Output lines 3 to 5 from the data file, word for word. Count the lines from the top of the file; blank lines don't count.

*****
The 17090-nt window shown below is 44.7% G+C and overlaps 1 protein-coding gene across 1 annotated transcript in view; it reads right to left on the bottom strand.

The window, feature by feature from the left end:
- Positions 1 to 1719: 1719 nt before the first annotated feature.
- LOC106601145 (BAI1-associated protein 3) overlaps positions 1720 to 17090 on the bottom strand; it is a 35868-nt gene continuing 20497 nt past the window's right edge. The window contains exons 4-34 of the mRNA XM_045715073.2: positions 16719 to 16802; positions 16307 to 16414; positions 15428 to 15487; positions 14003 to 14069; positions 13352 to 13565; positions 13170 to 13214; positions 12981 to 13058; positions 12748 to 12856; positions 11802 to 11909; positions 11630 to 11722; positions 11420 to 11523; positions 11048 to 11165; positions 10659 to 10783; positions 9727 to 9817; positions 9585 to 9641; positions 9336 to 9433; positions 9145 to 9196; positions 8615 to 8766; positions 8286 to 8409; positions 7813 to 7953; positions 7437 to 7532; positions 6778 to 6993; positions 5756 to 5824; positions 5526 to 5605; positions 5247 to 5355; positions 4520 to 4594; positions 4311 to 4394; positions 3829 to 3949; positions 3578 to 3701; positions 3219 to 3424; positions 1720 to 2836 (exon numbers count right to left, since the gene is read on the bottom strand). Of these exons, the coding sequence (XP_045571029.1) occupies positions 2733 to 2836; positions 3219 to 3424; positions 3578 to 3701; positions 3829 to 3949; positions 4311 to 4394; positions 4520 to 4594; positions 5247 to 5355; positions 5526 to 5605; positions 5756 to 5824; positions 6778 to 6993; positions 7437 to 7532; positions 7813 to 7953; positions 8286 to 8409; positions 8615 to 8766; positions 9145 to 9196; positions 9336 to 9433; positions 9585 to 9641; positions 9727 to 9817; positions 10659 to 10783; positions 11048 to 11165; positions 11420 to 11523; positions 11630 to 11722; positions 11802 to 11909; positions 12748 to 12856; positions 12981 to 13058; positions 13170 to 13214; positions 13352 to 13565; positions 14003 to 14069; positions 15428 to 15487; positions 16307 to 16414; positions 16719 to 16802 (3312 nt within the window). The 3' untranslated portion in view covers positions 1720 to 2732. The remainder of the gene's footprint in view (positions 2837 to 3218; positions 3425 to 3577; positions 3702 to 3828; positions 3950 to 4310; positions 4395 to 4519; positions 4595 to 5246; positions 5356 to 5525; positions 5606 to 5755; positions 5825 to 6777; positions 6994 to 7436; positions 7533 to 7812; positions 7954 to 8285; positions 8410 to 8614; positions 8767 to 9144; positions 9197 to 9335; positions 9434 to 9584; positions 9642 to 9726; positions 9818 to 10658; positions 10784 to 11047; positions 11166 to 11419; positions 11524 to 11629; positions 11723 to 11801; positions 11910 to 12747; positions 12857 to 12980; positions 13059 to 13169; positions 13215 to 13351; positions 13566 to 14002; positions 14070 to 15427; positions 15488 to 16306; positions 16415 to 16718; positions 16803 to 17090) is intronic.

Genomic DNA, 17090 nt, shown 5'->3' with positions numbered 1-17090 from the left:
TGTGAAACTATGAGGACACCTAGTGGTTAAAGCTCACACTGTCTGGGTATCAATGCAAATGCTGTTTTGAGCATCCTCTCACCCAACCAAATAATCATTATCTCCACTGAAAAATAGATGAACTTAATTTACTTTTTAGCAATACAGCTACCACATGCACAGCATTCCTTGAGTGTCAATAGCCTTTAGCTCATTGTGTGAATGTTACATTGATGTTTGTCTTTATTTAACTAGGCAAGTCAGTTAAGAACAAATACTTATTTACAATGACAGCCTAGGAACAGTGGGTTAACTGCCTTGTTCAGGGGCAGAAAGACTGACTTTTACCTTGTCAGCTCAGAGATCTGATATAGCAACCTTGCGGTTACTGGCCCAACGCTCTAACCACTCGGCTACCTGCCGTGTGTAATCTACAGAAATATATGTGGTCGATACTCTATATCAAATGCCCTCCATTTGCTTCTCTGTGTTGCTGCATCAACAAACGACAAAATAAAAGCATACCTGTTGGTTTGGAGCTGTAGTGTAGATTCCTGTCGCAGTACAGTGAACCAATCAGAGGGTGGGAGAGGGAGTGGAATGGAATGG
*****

- Positions 1 to 1719: 1719 nt before the first annotated feature.
- LOC106601145 (BAI1-associated protein 3) overlaps positions 1720 to 17090 on the bottom strand; it is a 35868-nt gene continuing 20497 nt past the window's right edge. The window contains exons 4-34 of the mRNA XM_045715073.2: positions 16719 to 16802; positions 16307 to 16414; positions 15428 to 15487; positions 14003 to 14069; positions 13352 to 13565; positions 13170 to 13214; positions 12981 to 13058; positions 12748 to 12856; positions 11802 to 11909; positions 11630 to 11722; positions 11420 to 11523; positions 11048 to 11165; positions 10659 to 10783; positions 9727 to 9817; positions 9585 to 9641; positions 9336 to 9433; positions 9145 to 9196; positions 8615 to 8766; positions 8286 to 8409; positions 7813 to 7953; positions 7437 to 7532; positions 6778 to 6993; positions 5756 to 5824; positions 5526 to 5605; positions 5247 to 5355; positions 4520 to 4594; positions 4311 to 4394; positions 3829 to 3949; positions 3578 to 3701; positions 3219 to 3424; positions 1720 to 2836 (exon numbers count right to left, since the gene is read on the bottom strand). Of these exons, the coding sequence (XP_045571029.1) occupies positions 2733 to 2836; positions 3219 to 3424; positions 3578 to 3701; positions 3829 to 3949; positions 4311 to 4394; positions 4520 to 4594; positions 5247 to 5355; positions 5526 to 5605; positions 5756 to 5824; positions 6778 to 6993; positions 7437 to 7532; positions 7813 to 7953; positions 8286 to 8409; positions 8615 to 8766; positions 9145 to 9196; positions 9336 to 9433; positions 9585 to 9641; positions 9727 to 9817; positions 10659 to 10783; positions 11048 to 11165; positions 11420 to 11523; positions 11630 to 11722; positions 11802 to 11909; positions 12748 to 12856; positions 12981 to 13058; positions 13170 to 13214; positions 13352 to 13565; positions 14003 to 14069; positions 15428 to 15487; positions 16307 to 16414; positions 16719 to 16802 (3312 nt within the window). The 3' untranslated portion in view covers positions 1720 to 2732. The remainder of the gene's footprint in view (positions 2837 to 3218; positions 3425 to 3577; positions 3702 to 3828; positions 3950 to 4310; positions 4395 to 4519; positions 4595 to 5246; positions 5356 to 5525; positions 5606 to 5755; positions 5825 to 6777; positions 6994 to 7436; positions 7533 to 7812; positions 7954 to 8285; positions 8410 to 8614; positions 8767 to 9144; positions 9197 to 9335; positions 9434 to 9584; positions 9642 to 9726; positions 9818 to 10658; positions 10784 to 11047; positions 11166 to 11419; positions 11524 to 11629; positions 11723 to 11801; positions 11910 to 12747; positions 12857 to 12980; positions 13059 to 13169; positions 13215 to 13351; positions 13566 to 14002; positions 14070 to 15427; positions 15488 to 16306; positions 16415 to 16718; positions 16803 to 17090) is intronic.

Genomic DNA, 17090 nt, shown 5'->3' with positions numbered 1-17090 from the left: